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Women react to the news of pregnancy and the experience of childbirth and early parenting in different ways.

They seek help for a variety of reasons including:

  • Making decisions and exploring possible options about a current pregnancy
  • Discussing the pregnancy with others
  • Coming to terms with unexpected outcomes (eg. Stillbirth, miscarriage, genetic conditions, problems at birth, cot death)
  • Dealing with a variety of feelings related to the pregnancy, birth or early months of being a parent
  • Attachment issues
  • Life transition and adjustment including relationships
  • Treatment of diagnosed pre/post natal anxiety, PTSD and depression




The moment you discover you are pregnant can bring on a range of emotions. Pregnancy can be one of the most exciting times of your life, but it can be daunting too. Sometimes things do not go to plan.

Unexpected outcomes, for example, miscarriage, discovery of genetic conditions and reactions of your significant others, including partners and family, may also give rise to strong and persistent emotions.

If the emotions experienced are negative and weighing on your mind it is often helpful to talk to a professional.




The thought of birth can cause much anxiety. Not only the perceived physical demand but also the kind of birth you may want. Past experiences of birth, either yours or another woman’s, may influence decisions you make and it may be helpful to talk through these anxieties and thoughts before decisions are made.

If there are unexpected outcomes, for example, a “bad” or traumatic birth, a caesarean, complications, injury or stillbirth; then professional counselling can often help.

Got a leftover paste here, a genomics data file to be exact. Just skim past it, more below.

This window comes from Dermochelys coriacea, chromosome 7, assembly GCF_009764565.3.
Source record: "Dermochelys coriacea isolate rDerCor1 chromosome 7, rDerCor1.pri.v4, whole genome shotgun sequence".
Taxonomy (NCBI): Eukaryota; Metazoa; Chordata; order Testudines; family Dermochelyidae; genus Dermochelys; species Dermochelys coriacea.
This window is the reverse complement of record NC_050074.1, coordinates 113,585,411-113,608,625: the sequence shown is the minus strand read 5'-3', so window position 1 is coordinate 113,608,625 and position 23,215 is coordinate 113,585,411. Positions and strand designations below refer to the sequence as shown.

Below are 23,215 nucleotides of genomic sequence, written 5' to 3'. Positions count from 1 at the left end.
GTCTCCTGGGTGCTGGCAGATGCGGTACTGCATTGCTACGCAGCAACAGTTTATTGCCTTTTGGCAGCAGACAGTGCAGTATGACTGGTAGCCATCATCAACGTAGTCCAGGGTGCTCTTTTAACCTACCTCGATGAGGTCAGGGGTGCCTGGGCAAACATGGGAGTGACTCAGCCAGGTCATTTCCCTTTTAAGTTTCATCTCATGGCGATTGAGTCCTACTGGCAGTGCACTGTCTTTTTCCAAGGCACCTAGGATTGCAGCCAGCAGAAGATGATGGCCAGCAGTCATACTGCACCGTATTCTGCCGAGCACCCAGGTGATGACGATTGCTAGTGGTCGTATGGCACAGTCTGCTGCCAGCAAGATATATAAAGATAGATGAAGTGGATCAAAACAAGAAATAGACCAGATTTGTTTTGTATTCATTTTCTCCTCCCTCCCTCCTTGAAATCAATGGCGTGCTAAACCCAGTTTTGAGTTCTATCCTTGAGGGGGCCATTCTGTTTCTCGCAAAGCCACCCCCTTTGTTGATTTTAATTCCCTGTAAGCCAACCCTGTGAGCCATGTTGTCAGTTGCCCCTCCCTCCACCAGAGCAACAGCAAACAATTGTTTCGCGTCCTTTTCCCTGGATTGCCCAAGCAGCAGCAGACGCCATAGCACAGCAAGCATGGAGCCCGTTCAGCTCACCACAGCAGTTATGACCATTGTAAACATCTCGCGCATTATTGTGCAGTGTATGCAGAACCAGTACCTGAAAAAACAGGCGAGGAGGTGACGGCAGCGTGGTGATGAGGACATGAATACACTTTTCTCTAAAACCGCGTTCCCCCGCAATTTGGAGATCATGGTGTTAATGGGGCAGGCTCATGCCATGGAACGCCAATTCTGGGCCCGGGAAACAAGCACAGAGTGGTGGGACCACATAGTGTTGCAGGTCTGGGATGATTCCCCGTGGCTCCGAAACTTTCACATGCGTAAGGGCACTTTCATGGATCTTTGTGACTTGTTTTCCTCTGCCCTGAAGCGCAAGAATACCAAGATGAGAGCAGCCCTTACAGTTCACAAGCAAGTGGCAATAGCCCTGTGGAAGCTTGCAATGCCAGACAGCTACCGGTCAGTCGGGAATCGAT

Counselling for early parenting usually focuses on adjustment and confidence to parent, life transition (career woman to parent), and attachment to the child. A range of emotions can present and can be resolved with professional intervention.




A number of diagnosed mental health disorders may arise from pregnancy, childbirth and in the post natal period and other trauma in life. If you are at all concerned about your mental health and it is having a significant impact on your life and emotions please discuss it with a GP.




There are a number of services which are rebated by Medicare if you have a referral from your GP. Some of these services relate specifically to pregnancy, childbirth and the post natal period.

For diagnosed mental health disorders your GP may suggest a Mental Health Care Plan to coordinate care between your GP and a Psychologist. Once you have a Mental Health Care Plan and a referral, you are eligible for an initial six sessions, and further sessions may be available after a review.

Without a GP referral psychology services are still available but a Medicare rebate is not. However, if you are privately insured you may be able to claim a rebate with your health insurer.